Kombucha mold, mold on kombucha, warnings, hazards, and safety and what the FDA says. How to obtain a healthy culture that is pure and uncontaminated is important when considering starting your own culturing of kombucha or any culture.
Kombucha fermentation and it's antimicrobial activities
|Below you will find studies on kombucha cultures of yeast and bacteria and how it produces antimicrobial compounds for
protection from foreign invaders. Besides acetic acid, which is produced during the fermentation process, kombucha is thought
to have other factors and compound that may aid in these protective factors.
|Kombucha Regulations and Hazards From the FDA -
This subject must be addressed to insure that the consumer is informed about the potential hazards from improper brewing and handling of the cultures.
Because folk medicines and herbal remedies, including Kombucha tea, are considered neither a food nor a drug, they are not routinely evaluated by FDA or the U.S. Department of Agriculture.
The FDA does have kombucha regulations, warnings, and information posted in a report on the FDA web site.
This report contains information about the hazards of brewing the tea in non-glass containers mostly and a few reported cases where people have been hospitalized from not
following this important step! FDA studies have found no evidence of contamination or hazards in Kombucha products fermented under sterile conditions.
At this time there are no regulations from the FDA for producing kombucha products. Please note: Organic-Kombucha.com is not liable or in control of the consumers home brewing process.
pH & KOMBUCHA
TIPS ON PREVENTING MOLD OR CONTAMINATION ON KOMBUCHA
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Kombucha Fermentation and Its Antimicrobial Activity
Journal Agric Food Chem. 2000 Jun;48(6):2589-94
Sreeramulu G, Zhu Y, Knol W.
Department of Applied Microbiology and Gene Technology, TNO Nutrition and Food Research Institute, Zeist, The
Kombucha was prepared in a tea broth (0.5% w/v) supplemented with sucrose (10% w/v) by using a commercially
available starter culture. The pH decreased steadily from 5 to 2.5 during the fermentation while the weight of the "tea
fungus" and the OD of the tea broth increased through 4 days of the fermentation and remained fairly constant
thereafter. The counts of acetic acid-producing bacteria and yeasts in the broth increased up to 4 days of fermentation
and decreased afterward. The antimicrobial activity of Kombucha was investigated against a number of pathogenic
microorganisms. Staphylococcus aureus, Shigella sonnei, Escherichia coli, Aeromonas hydrophila, Yersinia enterolitica,
Pseudomonas aeruginosa, Enterobacter cloacae, Staphylococcus epidermis, Campylobacter jejuni, Salmonella enteritidis,
Salmonella typhimurium, Bacillus cereus, Helicobacterpylori, and Listeria monocytogenes were found to be sensitive to
Kombucha. According to the literature on Kombucha, acetic acid is considered to be responsible for the inhibitory effect
toward a number of microbes tested, and this is also valid in the present study.
However, in this study, Kombucha proved to exert antimicrobial activities against E. coli, Sh. sonnei, Sal. typhimurium,
Sal. enteritidis, and Cm. jejuni, even at neutral pH and after thermal denaturation.
This finding suggests the presence of antimicrobial compounds other than acetic acid and
large proteins in Kombucha.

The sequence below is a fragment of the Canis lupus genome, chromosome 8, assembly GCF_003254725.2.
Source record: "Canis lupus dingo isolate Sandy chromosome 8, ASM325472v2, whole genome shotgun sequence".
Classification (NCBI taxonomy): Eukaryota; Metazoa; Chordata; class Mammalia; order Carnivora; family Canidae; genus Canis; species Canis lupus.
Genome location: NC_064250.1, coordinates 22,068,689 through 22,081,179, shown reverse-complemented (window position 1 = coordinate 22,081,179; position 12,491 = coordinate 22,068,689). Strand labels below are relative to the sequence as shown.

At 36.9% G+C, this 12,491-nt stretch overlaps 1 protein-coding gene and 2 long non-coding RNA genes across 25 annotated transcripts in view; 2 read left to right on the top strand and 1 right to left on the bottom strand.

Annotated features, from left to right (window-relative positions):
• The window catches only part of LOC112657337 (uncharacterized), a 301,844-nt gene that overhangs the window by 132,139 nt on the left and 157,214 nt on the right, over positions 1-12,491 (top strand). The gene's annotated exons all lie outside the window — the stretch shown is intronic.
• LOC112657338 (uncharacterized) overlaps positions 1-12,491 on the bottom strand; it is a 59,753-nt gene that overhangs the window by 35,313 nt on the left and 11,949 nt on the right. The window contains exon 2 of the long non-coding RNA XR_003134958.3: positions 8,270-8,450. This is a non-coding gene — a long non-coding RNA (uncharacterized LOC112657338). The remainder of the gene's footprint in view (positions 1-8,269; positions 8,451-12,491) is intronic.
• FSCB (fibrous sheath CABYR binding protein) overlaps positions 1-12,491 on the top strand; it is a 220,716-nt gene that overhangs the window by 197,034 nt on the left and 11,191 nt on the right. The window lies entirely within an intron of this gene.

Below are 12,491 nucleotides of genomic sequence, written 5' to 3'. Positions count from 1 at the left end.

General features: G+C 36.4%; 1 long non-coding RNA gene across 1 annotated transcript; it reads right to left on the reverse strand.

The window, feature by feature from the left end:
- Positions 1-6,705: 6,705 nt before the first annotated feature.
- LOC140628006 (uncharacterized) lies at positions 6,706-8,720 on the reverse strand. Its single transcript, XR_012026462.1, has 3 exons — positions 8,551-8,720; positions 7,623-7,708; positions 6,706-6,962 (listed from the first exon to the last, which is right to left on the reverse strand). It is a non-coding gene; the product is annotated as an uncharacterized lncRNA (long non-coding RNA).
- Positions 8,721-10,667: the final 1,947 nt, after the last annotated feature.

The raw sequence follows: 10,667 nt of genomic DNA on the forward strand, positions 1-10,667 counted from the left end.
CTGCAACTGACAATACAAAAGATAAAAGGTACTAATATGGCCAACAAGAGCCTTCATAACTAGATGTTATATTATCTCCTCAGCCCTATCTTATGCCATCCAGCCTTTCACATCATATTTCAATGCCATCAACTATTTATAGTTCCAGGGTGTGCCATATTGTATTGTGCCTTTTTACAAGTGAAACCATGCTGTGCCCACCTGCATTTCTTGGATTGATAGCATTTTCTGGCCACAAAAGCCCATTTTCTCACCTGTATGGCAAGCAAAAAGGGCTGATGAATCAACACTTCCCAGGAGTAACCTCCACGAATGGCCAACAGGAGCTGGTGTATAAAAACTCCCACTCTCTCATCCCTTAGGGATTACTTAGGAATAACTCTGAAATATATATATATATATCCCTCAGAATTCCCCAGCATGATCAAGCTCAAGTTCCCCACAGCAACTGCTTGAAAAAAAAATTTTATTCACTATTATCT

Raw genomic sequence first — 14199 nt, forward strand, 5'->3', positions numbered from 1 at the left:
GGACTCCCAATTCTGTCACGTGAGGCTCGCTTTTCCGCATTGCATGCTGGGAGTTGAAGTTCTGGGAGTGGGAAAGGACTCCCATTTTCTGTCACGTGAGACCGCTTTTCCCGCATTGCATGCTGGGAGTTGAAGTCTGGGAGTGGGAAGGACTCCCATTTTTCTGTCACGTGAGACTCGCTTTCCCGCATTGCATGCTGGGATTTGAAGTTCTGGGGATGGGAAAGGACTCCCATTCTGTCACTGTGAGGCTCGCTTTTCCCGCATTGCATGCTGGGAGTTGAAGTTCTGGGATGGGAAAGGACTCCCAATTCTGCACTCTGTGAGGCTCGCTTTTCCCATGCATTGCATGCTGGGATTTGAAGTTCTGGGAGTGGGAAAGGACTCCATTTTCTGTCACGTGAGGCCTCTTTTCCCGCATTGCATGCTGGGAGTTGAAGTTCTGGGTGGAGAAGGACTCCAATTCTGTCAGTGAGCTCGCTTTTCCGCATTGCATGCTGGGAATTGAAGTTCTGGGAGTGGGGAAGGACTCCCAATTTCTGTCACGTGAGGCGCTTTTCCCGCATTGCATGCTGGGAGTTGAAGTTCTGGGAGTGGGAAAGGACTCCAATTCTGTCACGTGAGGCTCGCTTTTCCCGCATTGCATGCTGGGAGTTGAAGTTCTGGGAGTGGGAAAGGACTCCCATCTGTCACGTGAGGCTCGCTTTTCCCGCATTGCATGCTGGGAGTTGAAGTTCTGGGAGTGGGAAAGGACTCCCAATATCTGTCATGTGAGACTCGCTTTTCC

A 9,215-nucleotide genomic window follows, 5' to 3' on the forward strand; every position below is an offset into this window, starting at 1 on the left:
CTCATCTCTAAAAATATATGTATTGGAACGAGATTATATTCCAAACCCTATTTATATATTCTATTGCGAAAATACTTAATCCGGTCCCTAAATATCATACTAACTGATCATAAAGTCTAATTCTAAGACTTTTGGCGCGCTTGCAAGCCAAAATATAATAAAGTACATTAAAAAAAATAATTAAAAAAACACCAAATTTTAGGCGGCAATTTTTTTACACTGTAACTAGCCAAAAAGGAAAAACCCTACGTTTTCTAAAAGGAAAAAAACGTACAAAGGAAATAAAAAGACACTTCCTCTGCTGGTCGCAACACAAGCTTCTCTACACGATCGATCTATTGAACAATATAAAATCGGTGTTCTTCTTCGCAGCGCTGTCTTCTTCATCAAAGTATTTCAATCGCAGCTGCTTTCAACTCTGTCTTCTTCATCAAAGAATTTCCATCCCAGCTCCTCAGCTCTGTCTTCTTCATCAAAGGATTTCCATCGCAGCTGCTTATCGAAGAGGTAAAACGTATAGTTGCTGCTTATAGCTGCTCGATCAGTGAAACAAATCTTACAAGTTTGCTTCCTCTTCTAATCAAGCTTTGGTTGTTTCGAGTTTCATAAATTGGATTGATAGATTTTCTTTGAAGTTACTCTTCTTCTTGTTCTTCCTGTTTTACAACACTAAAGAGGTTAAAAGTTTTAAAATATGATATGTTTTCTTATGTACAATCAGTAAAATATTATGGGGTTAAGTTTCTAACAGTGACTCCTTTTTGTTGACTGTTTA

The Yeast Spectrum of the 'Tea Fungus"
Mycoses. 1995 Jul-Aug;38(7-8):289-95
Kombucha'.Mayser P, Fromme S, Leitzmann C, Grunder K.
Department of Dermatology and Andrology, Justus Liebig University Giessen, Germany.
The tea fungus 'Kombucha' is a symbiosis of Acetobacter, including Acetobacter xylinum as a characteristic species, and various yeasts. A characteristic yeast
species or genus has not yet been identified. Kombucha is mainly cultivated in sugared black tea to produce a slightly acidulous effervescent beverage that is said to
have several curative effects. In addition to sugar, the beverage contains small amounts of alcohol and various acids, including acetic acid, gluconic acid and lactic
acid, as well as some antibiotic substances.
To characterize the yeast spectrum with special consideration given to facultatively pathogenic yeasts, two commercially available specimens of tea fungus and 32
from private households in Germany were analysed by micromorphological and biochemical methods. Yeasts of the genera Brettanomyces, Zygosaccharomyces
and Saccharomyces were identified in 56%, 29% and 26% respectively. The species Saccharomycodes ludwigii and Candida kefyr were only demonstrated in
isolated cases. Furthermore, the tests revealed pellicle-forming yeasts such as Candida krusei or Issatchenkia orientalis/occidentalis as well as species of the
apiculatus yeasts (Kloeckera, Hanseniaspora). Thus, the genus Brettanomyces may be a typical group of yeasts that are especially adapted to the environment of
the tea fungus. However, to investigate further the beneficial effects of tea fungus, a spectrum of the other typical genera must be defined. Only three specimens
showed definite contaminations. In one case, no yeasts could be isolated because of massive contamination with Penicillium spp. In the remaining two samples
(from one household), Candida albicans was demonstrated.
The low rate of contamination might be explained by protective mechanisms, such as formation of organic acids and antibiotic substances.
Thus, subjects with a healthy metabolism do not need to be advised against cultivating Kombucha. However, those suffering from
immuno-suppression should preferably consume controlled commercial Kombucha beverages.